Album: Do It
There was a small sect of people that took the mixture of Eastern oms, acid tabs and fringed vests that invaded the ’60s and managed not to convert them into peace, joy and Ö you get the idea. For these tortured souls, things stayed swampy and sad, going on to form a dark arts sect of the newly enlightened culture.
It’s all there in “Do It,” Clinic’s new album. The banging drums and slanted strings could be a march of endangered elephants or a background for the type of opium den that went out of style with Cuban vacations. Tapping their cymbals and blowing into their soft flutes, Clinic seduces sound into the deep recesses of the brain, leaving it to escape drugged, confused and pretty.
Think Big Brother and the Holding Company trying to recapture the magic post-Janis Joplin and the jumpsuits and regally frizzy hair that came with her. They’ve got to rely on more than a hell-warning Joan of Arc character to carry their spook-trip of a soundtrack, and they occasionally pull it off.
“Corpus Christi” is a Sunday school song gone through a cat’s cradle of an adolescence. A driving beat and scribbling guitar solo build into a haunting dance layered with red-eyed whispers.
Other songs are zone-out candy, meant to make a long afternoon into a meditation. “Coda” uses organs and Pink Floyd-era guitar solos to spin time in a few directions.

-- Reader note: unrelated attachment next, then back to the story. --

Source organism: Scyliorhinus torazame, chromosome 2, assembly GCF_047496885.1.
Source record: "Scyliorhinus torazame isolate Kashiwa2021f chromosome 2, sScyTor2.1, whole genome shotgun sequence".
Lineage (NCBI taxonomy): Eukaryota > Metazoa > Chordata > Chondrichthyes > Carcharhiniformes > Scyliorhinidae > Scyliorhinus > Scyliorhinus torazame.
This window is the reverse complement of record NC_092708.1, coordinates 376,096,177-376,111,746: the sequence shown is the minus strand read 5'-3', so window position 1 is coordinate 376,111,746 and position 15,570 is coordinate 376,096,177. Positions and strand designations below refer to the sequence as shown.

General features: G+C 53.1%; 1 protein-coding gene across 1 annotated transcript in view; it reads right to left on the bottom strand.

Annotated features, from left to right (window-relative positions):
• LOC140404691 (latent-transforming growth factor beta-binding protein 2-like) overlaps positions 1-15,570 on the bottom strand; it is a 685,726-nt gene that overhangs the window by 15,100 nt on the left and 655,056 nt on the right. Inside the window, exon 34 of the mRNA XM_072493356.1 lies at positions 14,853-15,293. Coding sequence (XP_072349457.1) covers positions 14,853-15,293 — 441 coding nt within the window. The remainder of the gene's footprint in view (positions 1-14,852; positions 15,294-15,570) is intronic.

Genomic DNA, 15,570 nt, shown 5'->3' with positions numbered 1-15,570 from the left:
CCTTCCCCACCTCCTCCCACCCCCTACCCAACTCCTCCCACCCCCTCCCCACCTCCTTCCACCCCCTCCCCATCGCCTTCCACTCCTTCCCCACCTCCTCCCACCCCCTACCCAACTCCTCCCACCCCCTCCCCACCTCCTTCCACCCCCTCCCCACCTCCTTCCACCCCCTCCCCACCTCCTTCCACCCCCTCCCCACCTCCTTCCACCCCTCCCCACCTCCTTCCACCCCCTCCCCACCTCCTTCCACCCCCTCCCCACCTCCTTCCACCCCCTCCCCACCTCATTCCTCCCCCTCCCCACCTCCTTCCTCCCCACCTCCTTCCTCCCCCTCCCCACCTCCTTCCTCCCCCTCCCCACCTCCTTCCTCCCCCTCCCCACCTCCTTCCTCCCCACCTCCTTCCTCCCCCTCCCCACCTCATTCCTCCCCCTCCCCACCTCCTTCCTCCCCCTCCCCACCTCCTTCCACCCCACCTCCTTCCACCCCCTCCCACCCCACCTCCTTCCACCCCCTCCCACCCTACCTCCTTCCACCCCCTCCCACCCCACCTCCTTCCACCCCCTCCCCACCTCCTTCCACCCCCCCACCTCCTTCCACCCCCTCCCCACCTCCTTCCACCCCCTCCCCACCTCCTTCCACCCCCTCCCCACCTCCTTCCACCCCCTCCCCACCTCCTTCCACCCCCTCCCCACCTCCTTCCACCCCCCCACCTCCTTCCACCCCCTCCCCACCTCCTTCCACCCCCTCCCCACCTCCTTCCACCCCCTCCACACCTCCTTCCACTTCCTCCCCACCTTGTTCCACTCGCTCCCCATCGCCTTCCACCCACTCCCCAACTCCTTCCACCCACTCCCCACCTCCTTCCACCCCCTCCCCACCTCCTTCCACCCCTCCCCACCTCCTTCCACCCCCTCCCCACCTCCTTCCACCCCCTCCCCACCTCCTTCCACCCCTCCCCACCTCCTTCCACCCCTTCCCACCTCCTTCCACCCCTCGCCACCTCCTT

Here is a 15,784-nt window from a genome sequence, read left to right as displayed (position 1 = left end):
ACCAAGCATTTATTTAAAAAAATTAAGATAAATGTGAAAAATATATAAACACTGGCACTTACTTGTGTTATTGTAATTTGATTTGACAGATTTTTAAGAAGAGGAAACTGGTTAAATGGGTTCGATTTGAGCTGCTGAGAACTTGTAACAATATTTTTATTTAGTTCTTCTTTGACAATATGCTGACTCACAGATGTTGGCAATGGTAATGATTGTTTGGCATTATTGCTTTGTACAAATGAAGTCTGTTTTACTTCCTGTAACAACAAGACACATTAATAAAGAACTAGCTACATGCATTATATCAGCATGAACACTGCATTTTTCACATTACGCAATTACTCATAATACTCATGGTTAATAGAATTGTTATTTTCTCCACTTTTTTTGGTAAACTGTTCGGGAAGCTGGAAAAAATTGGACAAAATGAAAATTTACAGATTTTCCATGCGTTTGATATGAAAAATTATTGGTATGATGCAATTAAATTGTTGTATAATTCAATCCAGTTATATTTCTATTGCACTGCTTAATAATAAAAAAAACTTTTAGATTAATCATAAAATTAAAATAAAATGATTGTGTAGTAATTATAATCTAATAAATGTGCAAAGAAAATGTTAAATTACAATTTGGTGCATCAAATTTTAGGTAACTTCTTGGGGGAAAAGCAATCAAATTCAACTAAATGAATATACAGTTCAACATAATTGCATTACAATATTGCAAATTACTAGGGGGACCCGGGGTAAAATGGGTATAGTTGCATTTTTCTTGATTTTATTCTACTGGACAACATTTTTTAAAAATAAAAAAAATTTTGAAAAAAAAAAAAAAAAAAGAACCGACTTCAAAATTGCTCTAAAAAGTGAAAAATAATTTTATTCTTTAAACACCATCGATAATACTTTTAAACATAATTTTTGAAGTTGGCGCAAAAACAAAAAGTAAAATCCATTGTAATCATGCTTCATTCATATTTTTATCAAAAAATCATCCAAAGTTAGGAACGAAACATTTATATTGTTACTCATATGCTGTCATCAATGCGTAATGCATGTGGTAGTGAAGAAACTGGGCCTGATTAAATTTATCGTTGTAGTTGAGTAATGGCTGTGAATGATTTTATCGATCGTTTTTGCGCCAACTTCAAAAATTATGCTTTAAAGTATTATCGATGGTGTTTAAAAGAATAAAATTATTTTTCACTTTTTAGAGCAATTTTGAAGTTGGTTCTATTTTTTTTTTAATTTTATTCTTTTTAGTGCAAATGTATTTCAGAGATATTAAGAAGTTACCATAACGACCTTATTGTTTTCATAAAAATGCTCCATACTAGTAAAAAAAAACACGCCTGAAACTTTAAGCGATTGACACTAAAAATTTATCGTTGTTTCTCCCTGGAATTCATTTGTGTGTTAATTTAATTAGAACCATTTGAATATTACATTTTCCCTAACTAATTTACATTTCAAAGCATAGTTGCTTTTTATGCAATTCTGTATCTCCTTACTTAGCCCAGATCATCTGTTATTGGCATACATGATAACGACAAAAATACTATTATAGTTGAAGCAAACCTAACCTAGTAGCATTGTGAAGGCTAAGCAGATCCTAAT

Singer Ade Blackburn’s voice sounds like it has been plagued by peanut butter since childhood, and doesn’t try hard to compete with the majesty of the rest of the album.
Tapes ‘n Tapes
Album: Walk it Off
When Tapes ‘n Tapes recorded their debut album, “The Loon,” they were in the mental equivalent of an awe-inspiring yoga knot. Their sound was tangled and contorted, their lyrics shaken out of whatever noises came out of their mouths. They’d stop, they’d crash, they’d lament something like, “When I come back to meet the bear, the sheets are gone.”
On “Walk it Off,” they’ve stood up straight. Their songs are consistent, pleasant and no longer multiple-personalitied. You can peer through the sound and see that, at the bottom, the ground is made of ska.
The problem is that their whole essence is lost in the process. Singer Josh Grier’s voice is grizzly and sad, but the ominous intrigue of his schizophrenic word soup rants is absent.
The album is still an effective companion for a moody day, each track still musically fit. “Headshock” retains the band’s old glory, full of hair-dryer in the bathtub electricity, distortion and frantic maracas. For those new to Tapes, “Walk It Off” could act as a primer for their freshman album.
Album: Rabbit Habits
The group of gypsy-jazz guys that make up Man Man seem kind of like they came out of a dark Disney movie Ö about a cathouse. Using toys, fireworks, bazookas and possibly pieces of hard spaghetti, they make it seem like the dirt is coming out of the ground and the birds are coming out of the trees to frolick with them. But their woods aren’t the woods of Sleeping Beauty; more like the green grass of Tom Waits.
“Poor Jackie” is an eight minute, fiddle-laced tune that probably passes through a few gates of delicious, stomping, rattling hell before a chorus of weary women sing, “there ain’t no God here, as far as I can see.”
“Big Trouble” is an old vaudeville seduction that sounds like it came straight from Bourbon Street in the gas lamp days. Whining horns and shouting men go hedonist with their pain in a masochistic celebration.
There is not a moment on “Rabbit Habits” that is boring. Every song is like a fascinating dictionary definition in the language that is Man Man, a language that is only spoken in the blues.